Obama was forced to stand down by faltering economy, GOP.
Earlier this month, the Obama administration quietly announced that it wouldn't push ahead with the new clean-air standards it had once urged the Environmental Protection Agency (EPA) to uphold.
The new standards were sorely needed to reverse the lax attitude toward air quality under President George W. Bush, who put the special interests of big polluters before Americans' health. Obama took the reins in 2008 determined to right the course, but last week's dismal jobs report apparently so rattled the president that he put the plan on hold.
The new guidelines would tighten ozone emission rules and were designed to reduce pollution from power plants and refineries as well as vehicles. Fortunately, the regulations are scheduled to be reconsidered in 2013, when the president hopes to be serving a second term with a more environmentally friendly Congress.
The idea that a healthy environment undermines jobs is harmful rhetoric that jeopardizes public health. Yet Republicans and industry leaders bellowed for months that the EPA regulations at issue would kill jobs. If elected president, U.S. Rep. Michele Bachmann irresponsibly pledges to abolish the EPA, which was launched by the Republican Nixon administration.
Toxic air shortens lives and contributes to serious health problems, such as asthma, bronchitis, heart attacks and other respiratory diseases. The EPA estimated that the new regulations would have saved thousands of lives, plus an estimated $35 billion to $100 billion in health benefits, by 2020.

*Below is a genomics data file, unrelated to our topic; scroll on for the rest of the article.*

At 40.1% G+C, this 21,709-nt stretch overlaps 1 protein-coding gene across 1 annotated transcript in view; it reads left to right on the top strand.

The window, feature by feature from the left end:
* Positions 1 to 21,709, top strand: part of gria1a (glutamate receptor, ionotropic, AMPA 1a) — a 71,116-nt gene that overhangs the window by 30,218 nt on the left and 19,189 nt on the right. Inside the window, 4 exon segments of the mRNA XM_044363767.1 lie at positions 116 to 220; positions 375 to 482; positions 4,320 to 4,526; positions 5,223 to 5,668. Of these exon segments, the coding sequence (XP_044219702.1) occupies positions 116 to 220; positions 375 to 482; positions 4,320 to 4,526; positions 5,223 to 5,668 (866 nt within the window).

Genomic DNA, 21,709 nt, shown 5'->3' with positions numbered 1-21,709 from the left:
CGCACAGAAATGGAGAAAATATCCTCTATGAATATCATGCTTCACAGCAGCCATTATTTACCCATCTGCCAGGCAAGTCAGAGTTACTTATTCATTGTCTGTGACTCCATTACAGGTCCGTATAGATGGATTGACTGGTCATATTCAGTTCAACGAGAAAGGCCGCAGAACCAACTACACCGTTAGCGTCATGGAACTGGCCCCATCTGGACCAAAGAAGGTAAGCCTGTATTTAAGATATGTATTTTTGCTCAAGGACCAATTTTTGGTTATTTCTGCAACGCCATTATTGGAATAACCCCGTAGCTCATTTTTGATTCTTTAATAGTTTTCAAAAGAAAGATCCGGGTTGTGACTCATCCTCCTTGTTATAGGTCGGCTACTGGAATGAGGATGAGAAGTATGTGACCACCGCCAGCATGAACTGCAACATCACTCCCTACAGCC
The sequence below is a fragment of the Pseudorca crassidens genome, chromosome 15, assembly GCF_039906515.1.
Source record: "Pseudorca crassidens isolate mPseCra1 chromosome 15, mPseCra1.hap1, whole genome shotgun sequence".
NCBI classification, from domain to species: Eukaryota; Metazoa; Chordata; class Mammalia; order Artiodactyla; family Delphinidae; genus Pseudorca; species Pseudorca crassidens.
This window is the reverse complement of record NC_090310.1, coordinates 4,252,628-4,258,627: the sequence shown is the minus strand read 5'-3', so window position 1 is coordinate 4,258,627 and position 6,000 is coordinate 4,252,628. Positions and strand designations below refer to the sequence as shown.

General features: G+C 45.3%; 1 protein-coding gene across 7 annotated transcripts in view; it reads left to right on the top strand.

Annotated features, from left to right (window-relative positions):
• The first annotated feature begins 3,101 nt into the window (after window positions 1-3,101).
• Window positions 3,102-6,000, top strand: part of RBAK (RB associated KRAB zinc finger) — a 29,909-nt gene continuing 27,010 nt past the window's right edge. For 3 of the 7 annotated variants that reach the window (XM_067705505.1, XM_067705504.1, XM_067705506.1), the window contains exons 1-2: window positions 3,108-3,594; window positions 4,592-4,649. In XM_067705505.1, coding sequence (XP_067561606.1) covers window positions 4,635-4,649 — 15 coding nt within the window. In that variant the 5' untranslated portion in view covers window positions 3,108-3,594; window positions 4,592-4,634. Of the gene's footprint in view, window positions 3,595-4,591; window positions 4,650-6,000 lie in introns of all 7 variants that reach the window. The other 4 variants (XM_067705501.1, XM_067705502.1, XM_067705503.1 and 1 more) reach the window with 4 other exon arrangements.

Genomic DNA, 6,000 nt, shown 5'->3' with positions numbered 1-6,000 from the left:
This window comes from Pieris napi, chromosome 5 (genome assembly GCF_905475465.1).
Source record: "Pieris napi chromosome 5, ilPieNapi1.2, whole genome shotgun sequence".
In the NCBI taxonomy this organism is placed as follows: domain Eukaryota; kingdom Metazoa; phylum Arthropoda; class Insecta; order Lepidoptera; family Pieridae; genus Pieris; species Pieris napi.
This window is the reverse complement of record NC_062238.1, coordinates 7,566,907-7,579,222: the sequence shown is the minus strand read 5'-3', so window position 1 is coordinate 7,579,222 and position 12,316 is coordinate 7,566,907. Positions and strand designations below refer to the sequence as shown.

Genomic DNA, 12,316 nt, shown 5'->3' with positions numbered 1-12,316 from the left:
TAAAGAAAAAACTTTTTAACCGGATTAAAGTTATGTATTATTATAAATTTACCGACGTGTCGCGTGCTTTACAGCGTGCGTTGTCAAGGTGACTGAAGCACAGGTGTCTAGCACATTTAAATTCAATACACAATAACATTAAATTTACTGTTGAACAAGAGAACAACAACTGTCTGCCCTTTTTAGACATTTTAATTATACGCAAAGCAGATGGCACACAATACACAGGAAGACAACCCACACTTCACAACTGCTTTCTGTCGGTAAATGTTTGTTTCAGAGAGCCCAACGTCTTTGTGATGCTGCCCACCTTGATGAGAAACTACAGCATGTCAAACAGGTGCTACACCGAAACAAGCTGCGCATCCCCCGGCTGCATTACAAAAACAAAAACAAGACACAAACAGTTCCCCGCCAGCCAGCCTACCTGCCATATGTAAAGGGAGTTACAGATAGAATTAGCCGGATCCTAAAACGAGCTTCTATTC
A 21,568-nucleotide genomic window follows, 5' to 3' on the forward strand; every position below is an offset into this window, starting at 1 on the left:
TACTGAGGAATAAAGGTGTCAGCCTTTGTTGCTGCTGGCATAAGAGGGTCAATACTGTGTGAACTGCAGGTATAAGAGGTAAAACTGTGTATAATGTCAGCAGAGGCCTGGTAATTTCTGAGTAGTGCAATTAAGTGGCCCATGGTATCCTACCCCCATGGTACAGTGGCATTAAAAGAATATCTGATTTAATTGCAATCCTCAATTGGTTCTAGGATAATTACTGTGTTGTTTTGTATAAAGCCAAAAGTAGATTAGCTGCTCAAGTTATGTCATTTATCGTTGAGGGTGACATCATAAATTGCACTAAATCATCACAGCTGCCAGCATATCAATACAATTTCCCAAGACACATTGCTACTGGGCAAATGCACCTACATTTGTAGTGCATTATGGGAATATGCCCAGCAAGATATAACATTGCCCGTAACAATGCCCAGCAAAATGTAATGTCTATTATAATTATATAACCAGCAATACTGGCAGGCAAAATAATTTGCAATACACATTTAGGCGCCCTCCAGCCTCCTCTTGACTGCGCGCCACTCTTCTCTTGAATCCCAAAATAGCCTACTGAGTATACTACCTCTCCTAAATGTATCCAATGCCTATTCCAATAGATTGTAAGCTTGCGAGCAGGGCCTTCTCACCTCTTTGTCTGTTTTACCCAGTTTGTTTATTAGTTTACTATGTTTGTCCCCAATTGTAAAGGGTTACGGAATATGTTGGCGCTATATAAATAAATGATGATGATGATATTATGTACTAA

Environmentalists and others are understandably outraged by Obama's choice, but that anger would be better directed at the GOP, big industry and mealy-mouthed Democrats who failed to get behind the president's proenvironment platform. Obama's decision to back down from the ozone standards, however unfortunate, needs to be understood in the context of the current economic and political climate.
The Labor Department jobs report, released just before the president nixed the EPA guidelines, was far worse than anyone had predicted. It said, in effect, that no new jobs were created in August. Economists had predicted the report would show that between 60,000 and 90,000 new jobs had been created.
The president, apparently, felt forced to choose between saving jobs or moving ahead on EPA standards that might initially increase industry costs to implement. He also knew it would be political suicide to campaign for reelection on a projobs platform while supporting EPA standards that the GOP claims, however wrongly, would kill jobs.
Obama wisely chose to focus on a new initiative, the American Jobs Act. Unfortunately, GOP leaders, some who'd long been calling the EPA antibusiness, spun Obama's decision as a so-called weak president acquiescing to their power.
It wouldn't be Washington if one party didn't try making political hay out of the other. Does the EPA decision mean that Obama no longer cares about the environment? Of course not. Americans need to remember that the president has strongly backed multiple environmental initiatives, including pushing for more fuel-efficient vehicles.
Good decisions shouldn't be bad for our health, but that's the place the country finds itself in given the bleak economy and polarized political landscape.
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